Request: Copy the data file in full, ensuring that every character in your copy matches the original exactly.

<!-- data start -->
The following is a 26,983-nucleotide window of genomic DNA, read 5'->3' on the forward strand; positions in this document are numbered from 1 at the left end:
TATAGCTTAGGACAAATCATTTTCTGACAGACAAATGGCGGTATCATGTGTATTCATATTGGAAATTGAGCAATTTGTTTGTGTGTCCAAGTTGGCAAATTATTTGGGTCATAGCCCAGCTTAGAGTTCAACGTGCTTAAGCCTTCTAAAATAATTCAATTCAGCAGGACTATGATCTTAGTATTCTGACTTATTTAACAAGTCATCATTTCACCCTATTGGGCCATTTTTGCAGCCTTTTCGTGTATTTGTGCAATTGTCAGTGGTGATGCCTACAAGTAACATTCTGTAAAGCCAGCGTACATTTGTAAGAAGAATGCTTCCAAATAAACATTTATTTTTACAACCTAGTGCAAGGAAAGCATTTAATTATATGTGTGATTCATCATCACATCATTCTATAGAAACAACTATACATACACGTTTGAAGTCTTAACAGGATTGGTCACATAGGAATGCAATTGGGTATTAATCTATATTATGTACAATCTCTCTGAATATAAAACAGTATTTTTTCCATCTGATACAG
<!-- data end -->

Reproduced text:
The following is a 26,983-nucleotide window of genomic DNA, read 5'->3' on the forward strand; positions in this document are numbered from 1 at the left end:
TATAGCTTAGGACAAATCATTTTCTGACAGACAAATGGCGGTATCATGTGTATTCATATTGGAAATTGAGCAATTTGTTTGTGTGTCCAAGTTGGCAAATTATTTGGGTCATAGCCCAGCTTAGAGTTCAACGTGCTTAAGCCTTCTAAAATAATTCAATTCAGCAGGACTATGATCTTAGTATTCTGACTTATTTAACAAGTCATCATTTCACCCTATTGGGCCATTTTTGCAGCCTTTTCGTGTATTTGTGCAATTGTCAGTGGTGATGCCTACAAGTAACATTCTGTAAAGCCAGCGTACATTTGTAAGAAGAATGCTTCCAAATAAACATTTATTTTTACAACCTAGTGCAAGGAAAGCATTTAATTATATGTGTGATTCATCATCACATCATTCTATAGAAACAACTATACATACACGTTTGAAGTCTTAACAGGATTGGTCACATAGGAATGCAATTGGGTATTAATCTATATTATGTACAATCTCTCTGAATATAAAACAGTATTTTTTCCATCTGATACAG